by Tina Barry
Her Hair, a Braid
Lips wavy in the chrome teapot's reflection,
you mouth for-ty, slowly, and again,
for-ty, as if it were a word discovered,
not the years since your mother's death.
Would it help if I mention the boxes
in the basement?
She's there, in a tin, loosely wound
beneath sepia tissue paper, a braid
to worry in your fingers.
I want to tell you I wore a coat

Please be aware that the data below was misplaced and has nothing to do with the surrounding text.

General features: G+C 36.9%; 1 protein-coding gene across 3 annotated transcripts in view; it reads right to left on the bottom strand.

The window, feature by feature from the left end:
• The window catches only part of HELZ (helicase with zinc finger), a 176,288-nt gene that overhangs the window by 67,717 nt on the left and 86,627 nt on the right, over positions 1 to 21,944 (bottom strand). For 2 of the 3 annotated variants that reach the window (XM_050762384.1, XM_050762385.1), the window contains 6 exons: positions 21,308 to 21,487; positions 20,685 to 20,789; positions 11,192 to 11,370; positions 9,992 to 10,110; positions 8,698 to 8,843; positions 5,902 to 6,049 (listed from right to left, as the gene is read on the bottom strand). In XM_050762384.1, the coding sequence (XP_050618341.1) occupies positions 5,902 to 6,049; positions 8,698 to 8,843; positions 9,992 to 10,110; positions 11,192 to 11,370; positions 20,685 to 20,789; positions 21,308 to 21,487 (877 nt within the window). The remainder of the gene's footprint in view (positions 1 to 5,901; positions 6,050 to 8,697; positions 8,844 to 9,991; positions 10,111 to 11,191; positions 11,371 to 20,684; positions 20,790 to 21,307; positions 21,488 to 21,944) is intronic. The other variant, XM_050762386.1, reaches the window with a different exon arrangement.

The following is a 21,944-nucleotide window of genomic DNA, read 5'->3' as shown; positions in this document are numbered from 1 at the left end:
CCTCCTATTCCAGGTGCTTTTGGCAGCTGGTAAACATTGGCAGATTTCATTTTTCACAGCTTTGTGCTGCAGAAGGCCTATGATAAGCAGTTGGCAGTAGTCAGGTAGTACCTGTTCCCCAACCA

today with a fur collar
like your mother's mink pelts.
Black and oily, they smelled
of crowded ships and herring,
wood smoke on snow.
All rights reserved.
"Her Hair, a Braid," is published in the August issue of The Orange Room Review. Big thanks to editors Corey Cook and Rachael for including me in such a great publication.